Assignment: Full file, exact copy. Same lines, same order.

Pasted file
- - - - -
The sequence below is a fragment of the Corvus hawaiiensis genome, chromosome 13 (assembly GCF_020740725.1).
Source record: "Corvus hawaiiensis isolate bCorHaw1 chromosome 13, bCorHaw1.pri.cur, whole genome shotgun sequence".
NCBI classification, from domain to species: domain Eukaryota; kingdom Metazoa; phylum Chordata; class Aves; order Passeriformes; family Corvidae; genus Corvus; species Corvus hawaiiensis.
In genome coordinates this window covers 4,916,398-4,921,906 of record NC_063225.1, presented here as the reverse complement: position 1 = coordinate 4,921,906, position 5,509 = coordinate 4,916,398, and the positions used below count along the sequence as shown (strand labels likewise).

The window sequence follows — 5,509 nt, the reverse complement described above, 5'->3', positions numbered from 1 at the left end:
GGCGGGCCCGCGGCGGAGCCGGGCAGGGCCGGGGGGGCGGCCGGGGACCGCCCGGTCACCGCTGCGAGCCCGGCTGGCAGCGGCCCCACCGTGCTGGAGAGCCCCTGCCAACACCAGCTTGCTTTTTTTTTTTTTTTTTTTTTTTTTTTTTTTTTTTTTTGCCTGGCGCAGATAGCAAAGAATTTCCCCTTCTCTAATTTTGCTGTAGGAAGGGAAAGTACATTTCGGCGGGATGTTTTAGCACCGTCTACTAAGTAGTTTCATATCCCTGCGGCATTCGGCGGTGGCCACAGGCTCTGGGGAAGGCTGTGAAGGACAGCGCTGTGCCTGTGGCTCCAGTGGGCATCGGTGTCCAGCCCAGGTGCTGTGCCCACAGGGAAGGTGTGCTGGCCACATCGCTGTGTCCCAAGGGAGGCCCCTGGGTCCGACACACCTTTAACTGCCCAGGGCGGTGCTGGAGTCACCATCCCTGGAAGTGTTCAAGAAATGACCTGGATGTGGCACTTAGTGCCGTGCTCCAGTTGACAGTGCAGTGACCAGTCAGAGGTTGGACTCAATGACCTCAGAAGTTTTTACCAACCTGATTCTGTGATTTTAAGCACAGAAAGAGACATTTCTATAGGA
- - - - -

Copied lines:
The sequence below is a fragment of the Corvus hawaiiensis genome, chromosome 13 (assembly GCF_020740725.1).
Source record: "Corvus hawaiiensis isolate bCorHaw1 chromosome 13, bCorHaw1.pri.cur, whole genome shotgun sequence".
NCBI classification, from domain to species: domain Eukaryota; kingdom Metazoa; phylum Chordata; class Aves; order Passeriformes; family Corvidae; genus Corvus; species Corvus hawaiiensis.
In genome coordinates this window covers 4,916,398-4,921,906 of record NC_063225.1, presented here as the reverse complement: position 1 = coordinate 4,921,906, position 5,509 = coordinate 4,916,398, and the positions used below count along the sequence as shown (strand labels likewise).

The window sequence follows — 5,509 nt, the reverse complement described above, 5'->3', positions numbered from 1 at the left end:
GGCGGGCCCGCGGCGGAGCCGGGCAGGGCCGGGGGGGCGGCCGGGGACCGCCCGGTCACCGCTGCGAGCCCGGCTGGCAGCGGCCCCACCGTGCTGGAGAGCCCCTGCCAACACCAGCTTGCTTTTTTTTTTTTTTTTTTTTTTTTTTTTTTTTTTTTTTGCCTGGCGCAGATAGCAAAGAATTTCCCCTTCTCTAATTTTGCTGTAGGAAGGGAAAGTACATTTCGGCGGGATGTTTTAGCACCGTCTACTAAGTAGTTTCATATCCCTGCGGCATTCGGCGGTGGCCACAGGCTCTGGGGAAGGCTGTGAAGGACAGCGCTGTGCCTGTGGCTCCAGTGGGCATCGGTGTCCAGCCCAGGTGCTGTGCCCACAGGGAAGGTGTGCTGGCCACATCGCTGTGTCCCAAGGGAGGCCCCTGGGTCCGACACACCTTTAACTGCCCAGGGCGGTGCTGGAGTCACCATCCCTGGAAGTGTTCAAGAAATGACCTGGATGTGGCACTTAGTGCCGTGCTCCAGTTGACAGTGCAGTGACCAGTCAGAGGTTGGACTCAATGACCTCAGAAGTTTTTACCAACCTGATTCTGTGATTTTAAGCACAGAAAGAGACATTTCTATAGGA